Call Us 02 8544 8986

Tap To Call
Home » Freight Forwarding Information » Free On Board / FOB – what does this shipping term mean?

Free On Board / FOB – what does this shipping term mean?

Shipping Terminology – FOB = Free On Board.

Free On Board, typically shortened to FOB, is a common shipping and sales term.

Free On Board refers to a type of agreement between the exporter (shipper or seller) and the importer (buyer or consignee). The exporter is responsible for the delivery of the goods to the shipping line or freight consolidator. At that stage responsibility and liability are transferred to the importer.

There can be many costs involved with international shipping. It is important to clearly understand what charges will be included with the price of goods purchased (or sold). You can then be aware of what charges are your responsibility (or may become your responsibility).

When FOB is not FOB.

In the case of FCL (full container load), strictly speaking, the exporter is responsible for all the pre-shipment cartage, port costs and export documentation.

In the case of LCL (less than container load) cargo, often the exporter will simply deliver to the nominated export consolidation depot. They believe that is the end of their responsibility. But what about any export documentation, export Customs clearance and port charges?

Exporter and consignee’ expectations of services and costs can differ quite dramatically. This often leaves the freight forwarder or freight consolidator in the middle of the two, “holding the bag”.

As part of any price and service negotiations, it is imperative that all parties know who is paying and being responsible for what.

It is very common for the sale terms to be Free On Board. The exporter then thinks the buyer is responsible for the payment of the ocean freight and transit insurance. This is not always the case.

Who is Responsible For Freight Charges With Free On Board.

Regardless of when or where the ocean freight is paid, the fee is earned by the shipping line as soon as the cargo is loaded onboard the vessel.

If for any reason, the consignee doesn’t pay, the ocean carrier has every right to claim charges from the exporter. This not only refers to the freight costs but destination port, handling, storage and disposal/return costs.

Why Might Shipping Charges Not Be Paid?

There can be numerous reasons why the buyer or consignee may refuse to pay shipping costs or other fees. Factors include;

  • Supply delays making the cargo worthless.
  • Changes in government rules and restrictions.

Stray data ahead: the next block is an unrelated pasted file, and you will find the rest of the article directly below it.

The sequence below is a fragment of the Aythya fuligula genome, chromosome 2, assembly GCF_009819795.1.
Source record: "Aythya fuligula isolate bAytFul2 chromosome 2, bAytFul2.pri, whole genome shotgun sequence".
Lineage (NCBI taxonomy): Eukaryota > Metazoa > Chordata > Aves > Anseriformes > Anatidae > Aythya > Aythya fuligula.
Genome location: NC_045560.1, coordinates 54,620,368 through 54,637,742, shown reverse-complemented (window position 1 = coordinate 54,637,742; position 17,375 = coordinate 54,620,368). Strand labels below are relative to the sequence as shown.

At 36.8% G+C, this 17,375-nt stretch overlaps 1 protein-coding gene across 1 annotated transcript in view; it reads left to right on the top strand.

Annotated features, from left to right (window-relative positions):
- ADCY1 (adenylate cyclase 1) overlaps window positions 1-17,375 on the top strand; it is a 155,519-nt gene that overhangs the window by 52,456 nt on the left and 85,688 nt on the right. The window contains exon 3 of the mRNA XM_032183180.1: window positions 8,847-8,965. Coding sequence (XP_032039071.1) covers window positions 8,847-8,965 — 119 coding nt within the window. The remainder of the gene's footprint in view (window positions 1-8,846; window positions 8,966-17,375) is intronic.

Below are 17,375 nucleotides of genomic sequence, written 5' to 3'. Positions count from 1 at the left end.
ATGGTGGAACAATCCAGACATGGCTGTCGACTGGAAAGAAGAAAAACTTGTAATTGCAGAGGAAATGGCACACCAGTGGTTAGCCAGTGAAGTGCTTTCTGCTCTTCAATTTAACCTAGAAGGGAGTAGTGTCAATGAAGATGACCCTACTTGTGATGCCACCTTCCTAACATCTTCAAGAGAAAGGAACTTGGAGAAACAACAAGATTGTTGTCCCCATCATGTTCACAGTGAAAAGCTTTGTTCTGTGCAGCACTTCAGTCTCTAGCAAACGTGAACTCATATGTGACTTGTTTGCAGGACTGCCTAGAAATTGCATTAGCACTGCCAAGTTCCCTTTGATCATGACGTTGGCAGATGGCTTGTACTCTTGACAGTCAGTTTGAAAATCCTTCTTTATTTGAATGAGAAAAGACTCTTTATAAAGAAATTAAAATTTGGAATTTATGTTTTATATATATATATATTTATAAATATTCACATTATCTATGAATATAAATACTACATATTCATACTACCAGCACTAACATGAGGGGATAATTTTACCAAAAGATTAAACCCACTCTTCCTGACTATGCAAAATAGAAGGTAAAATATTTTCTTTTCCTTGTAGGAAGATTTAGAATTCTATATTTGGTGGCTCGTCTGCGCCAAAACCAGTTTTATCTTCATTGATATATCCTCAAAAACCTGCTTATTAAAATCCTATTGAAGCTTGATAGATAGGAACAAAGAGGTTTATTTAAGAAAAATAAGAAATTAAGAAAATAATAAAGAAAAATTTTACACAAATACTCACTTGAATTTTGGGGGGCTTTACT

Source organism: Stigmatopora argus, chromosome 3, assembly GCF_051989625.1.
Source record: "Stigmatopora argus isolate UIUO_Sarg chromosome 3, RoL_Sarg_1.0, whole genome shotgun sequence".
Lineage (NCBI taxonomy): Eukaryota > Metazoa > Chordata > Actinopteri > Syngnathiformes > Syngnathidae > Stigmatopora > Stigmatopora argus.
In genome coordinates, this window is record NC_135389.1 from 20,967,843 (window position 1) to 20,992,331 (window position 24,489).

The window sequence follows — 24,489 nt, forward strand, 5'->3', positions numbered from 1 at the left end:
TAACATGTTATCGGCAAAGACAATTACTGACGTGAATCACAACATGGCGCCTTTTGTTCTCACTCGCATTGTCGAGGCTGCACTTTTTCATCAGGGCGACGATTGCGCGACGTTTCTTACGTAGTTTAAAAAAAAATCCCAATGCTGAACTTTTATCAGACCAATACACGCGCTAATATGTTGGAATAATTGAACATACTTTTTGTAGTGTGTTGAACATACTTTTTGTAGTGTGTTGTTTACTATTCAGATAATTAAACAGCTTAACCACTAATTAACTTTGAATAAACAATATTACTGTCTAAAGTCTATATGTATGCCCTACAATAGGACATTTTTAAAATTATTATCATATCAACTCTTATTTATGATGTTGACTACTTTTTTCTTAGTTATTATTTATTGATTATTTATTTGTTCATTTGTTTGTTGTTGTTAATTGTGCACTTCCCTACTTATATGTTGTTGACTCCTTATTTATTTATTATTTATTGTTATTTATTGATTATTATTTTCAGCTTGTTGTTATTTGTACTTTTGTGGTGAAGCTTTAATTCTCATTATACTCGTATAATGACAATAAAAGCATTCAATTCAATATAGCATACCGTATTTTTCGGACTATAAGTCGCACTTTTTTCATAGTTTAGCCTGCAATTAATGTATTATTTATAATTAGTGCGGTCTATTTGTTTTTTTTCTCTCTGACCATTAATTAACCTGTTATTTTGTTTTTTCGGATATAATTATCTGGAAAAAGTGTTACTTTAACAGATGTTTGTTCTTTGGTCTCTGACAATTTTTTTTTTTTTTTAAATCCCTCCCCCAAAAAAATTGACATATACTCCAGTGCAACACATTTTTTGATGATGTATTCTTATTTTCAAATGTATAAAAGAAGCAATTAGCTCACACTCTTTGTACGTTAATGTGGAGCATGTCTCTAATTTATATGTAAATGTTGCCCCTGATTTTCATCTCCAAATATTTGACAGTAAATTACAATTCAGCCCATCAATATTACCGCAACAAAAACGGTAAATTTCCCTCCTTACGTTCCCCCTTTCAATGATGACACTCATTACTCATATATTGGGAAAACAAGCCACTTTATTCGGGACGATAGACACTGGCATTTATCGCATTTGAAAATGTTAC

• Containers falling overboard and not arriving at the destination.
  • Weather delays/events.
  • Disagreements over supposed cargo quality.
  • Financial standing of the purchaser.
  • Any number of other unforeseen reasons.

The end result is, you might have to pay when you think you don’t. It is important to be aware of what every transaction includes and what cheap shipping may really be costing you.

A Case Study of Free On Board – The Risks and Outcomes

This case study is about a business that consequently became a customer of ours after the following situation. It highlights some of the risks associated with FOB terms

  • They (the seller/exporter) shipped a container of mixed foodstuffs from here to another country on FOB terms.
  • The purchaser refused to take delivery of the cargo citing that one of the products was not up to specification.
  • There were some heated discussions between the seller and the supposed buyer. Whilst the real reason they would not take delivery of the container is only conjecture, the end result was the same. This seller had a container of product in another country that was not going to be paid for.
  • The seller had already purchased the goods in Australia and had arranged the shipping as per the supposed purchaser’s requirements. They were then stuck with a container load of product in another country.
  • Because the goods had already been transported, the shipping line then came back to the seller demanding freight payment in accordance with their terms and conditions.
  • Whilst this was going on, the container at destination continued to accrue enormous storage charges. As a result of the supposed consignee’ actions, the goods were finally disposed of in the other country. All of this was at the seller’s expense.

What made the situation more difficult is the time-sensitive nature of the goods (being foodstuffs). It was not a viable option to even return them or ship them onwards to another buyer.

Unfortunately, this was an expensive lesson to learn for the exporter. Their earlier choice to use us as a freight forwarder could have saved them substantial money and stress.

Know Your Shipping Terms and Conditions

It is vital to understand the full conditions of FOB terms as these can vary considerably from one agreement to another. We can assist with this.

Even just knowing common acronyms and shipping terminology can help immensely. Knowing the shipping terms and conditions clearly will help you avoid uncertainties or misunderstandings.

Whilst the above situation and other similar are not common, the expense and impact on your business can be immense. Understanding the shipping terms and protecting against them is important (which is where we come in). Getting appropriate freight insurance cover would also be a good step.

International freight shipping can be complicated, but it doesn’t need to be hard. If you are a business that imports or exports goods and want peace-of-mind, come and speak with us. You’ll sleep easier.